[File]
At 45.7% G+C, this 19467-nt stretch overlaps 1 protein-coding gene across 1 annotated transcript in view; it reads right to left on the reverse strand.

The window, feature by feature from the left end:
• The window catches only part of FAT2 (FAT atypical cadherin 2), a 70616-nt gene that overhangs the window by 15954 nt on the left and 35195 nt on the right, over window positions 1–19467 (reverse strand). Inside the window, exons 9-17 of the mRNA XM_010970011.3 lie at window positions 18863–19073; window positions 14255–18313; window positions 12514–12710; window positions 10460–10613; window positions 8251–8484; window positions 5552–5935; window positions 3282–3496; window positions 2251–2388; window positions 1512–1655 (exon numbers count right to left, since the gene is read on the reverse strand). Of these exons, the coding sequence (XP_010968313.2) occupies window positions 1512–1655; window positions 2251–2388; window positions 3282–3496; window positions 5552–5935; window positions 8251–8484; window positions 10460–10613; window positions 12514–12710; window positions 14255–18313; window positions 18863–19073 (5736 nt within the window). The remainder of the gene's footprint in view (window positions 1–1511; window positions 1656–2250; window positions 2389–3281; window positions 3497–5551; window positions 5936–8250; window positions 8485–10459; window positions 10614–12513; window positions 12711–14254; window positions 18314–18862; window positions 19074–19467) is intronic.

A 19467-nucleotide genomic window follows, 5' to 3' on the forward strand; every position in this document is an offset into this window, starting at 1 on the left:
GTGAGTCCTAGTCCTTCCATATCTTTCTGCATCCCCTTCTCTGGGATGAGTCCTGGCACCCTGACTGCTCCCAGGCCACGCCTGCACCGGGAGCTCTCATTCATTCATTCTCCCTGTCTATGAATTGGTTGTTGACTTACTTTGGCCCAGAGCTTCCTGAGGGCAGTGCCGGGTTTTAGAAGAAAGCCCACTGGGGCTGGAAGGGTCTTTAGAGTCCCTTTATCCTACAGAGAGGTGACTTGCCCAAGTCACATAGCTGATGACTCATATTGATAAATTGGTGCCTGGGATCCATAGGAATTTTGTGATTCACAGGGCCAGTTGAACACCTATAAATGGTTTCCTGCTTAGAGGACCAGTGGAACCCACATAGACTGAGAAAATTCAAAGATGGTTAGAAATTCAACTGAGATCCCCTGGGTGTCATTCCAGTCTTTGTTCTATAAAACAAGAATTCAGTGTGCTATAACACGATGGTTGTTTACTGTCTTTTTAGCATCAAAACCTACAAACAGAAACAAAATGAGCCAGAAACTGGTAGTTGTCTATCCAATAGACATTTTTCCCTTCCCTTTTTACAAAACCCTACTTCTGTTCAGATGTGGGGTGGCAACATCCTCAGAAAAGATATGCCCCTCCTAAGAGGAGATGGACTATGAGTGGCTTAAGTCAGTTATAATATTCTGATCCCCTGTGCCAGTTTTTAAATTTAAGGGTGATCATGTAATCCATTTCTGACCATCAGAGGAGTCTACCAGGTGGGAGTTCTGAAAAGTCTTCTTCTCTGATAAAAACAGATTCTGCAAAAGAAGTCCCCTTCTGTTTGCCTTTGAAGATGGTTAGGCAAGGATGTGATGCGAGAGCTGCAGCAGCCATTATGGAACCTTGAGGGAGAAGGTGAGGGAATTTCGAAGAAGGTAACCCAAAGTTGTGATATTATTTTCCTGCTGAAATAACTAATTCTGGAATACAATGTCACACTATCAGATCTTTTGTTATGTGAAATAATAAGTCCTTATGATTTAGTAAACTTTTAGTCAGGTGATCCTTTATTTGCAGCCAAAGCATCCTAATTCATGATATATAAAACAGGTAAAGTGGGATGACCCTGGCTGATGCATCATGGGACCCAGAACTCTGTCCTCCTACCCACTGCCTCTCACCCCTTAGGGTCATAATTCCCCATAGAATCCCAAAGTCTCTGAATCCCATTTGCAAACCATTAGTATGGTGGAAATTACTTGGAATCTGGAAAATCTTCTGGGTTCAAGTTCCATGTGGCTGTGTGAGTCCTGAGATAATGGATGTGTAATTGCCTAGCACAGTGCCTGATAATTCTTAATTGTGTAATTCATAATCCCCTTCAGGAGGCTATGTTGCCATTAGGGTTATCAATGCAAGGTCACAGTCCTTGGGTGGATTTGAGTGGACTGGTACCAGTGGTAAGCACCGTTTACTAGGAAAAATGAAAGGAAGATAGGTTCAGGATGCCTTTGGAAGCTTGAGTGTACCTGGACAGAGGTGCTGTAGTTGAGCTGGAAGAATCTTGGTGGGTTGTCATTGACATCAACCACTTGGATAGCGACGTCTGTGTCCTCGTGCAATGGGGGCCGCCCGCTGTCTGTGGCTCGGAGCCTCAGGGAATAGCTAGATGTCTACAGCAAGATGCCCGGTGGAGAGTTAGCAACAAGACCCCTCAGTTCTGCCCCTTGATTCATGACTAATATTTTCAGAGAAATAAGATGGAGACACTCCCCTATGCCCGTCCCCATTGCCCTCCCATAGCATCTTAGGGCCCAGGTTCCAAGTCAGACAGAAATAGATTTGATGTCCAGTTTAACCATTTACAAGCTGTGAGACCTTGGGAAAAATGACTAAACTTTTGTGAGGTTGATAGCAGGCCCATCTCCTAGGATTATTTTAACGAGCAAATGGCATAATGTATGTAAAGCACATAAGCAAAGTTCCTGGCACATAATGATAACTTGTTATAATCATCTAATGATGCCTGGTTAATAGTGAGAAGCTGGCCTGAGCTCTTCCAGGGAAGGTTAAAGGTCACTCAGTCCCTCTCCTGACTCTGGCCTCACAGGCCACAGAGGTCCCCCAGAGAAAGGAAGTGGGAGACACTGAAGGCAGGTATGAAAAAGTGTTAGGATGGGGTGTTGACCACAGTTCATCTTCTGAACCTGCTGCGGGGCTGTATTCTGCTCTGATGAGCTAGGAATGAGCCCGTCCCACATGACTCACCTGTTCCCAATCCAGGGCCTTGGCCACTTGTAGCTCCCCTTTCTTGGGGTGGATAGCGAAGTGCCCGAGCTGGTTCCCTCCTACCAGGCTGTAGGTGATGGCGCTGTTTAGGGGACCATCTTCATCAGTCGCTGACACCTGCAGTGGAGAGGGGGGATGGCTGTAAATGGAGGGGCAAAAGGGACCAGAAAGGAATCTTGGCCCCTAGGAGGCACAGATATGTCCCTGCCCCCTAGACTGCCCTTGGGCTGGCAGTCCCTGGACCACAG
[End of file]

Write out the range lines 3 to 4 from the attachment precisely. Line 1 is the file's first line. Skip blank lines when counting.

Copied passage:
• The window catches only part of FAT2 (FAT atypical cadherin 2), a 70616-nt gene that overhangs the window by 15954 nt on the left and 35195 nt on the right, over window positions 1–19467 (reverse strand). Inside the window, exons 9-17 of the mRNA XM_010970011.3 lie at window positions 18863–19073; window positions 14255–18313; window positions 12514–12710; window positions 10460–10613; window positions 8251–8484; window positions 5552–5935; window positions 3282–3496; window positions 2251–2388; window positions 1512–1655 (exon numbers count right to left, since the gene is read on the reverse strand). Of these exons, the coding sequence (XP_010968313.2) occupies window positions 1512–1655; window positions 2251–2388; window positions 3282–3496; window positions 5552–5935; window positions 8251–8484; window positions 10460–10613; window positions 12514–12710; window positions 14255–18313; window positions 18863–19073 (5736 nt within the window). The remainder of the gene's footprint in view (window positions 1–1511; window positions 1656–2250; window positions 2389–3281; window positions 3497–5551; window positions 5936–8250; window positions 8485–10459; window positions 10614–12513; window positions 12711–14254; window positions 18314–18862; window positions 19074–19467) is intronic.

A 19467-nucleotide genomic window follows, 5' to 3' on the forward strand; every position in this document is an offset into this window, starting at 1 on the left: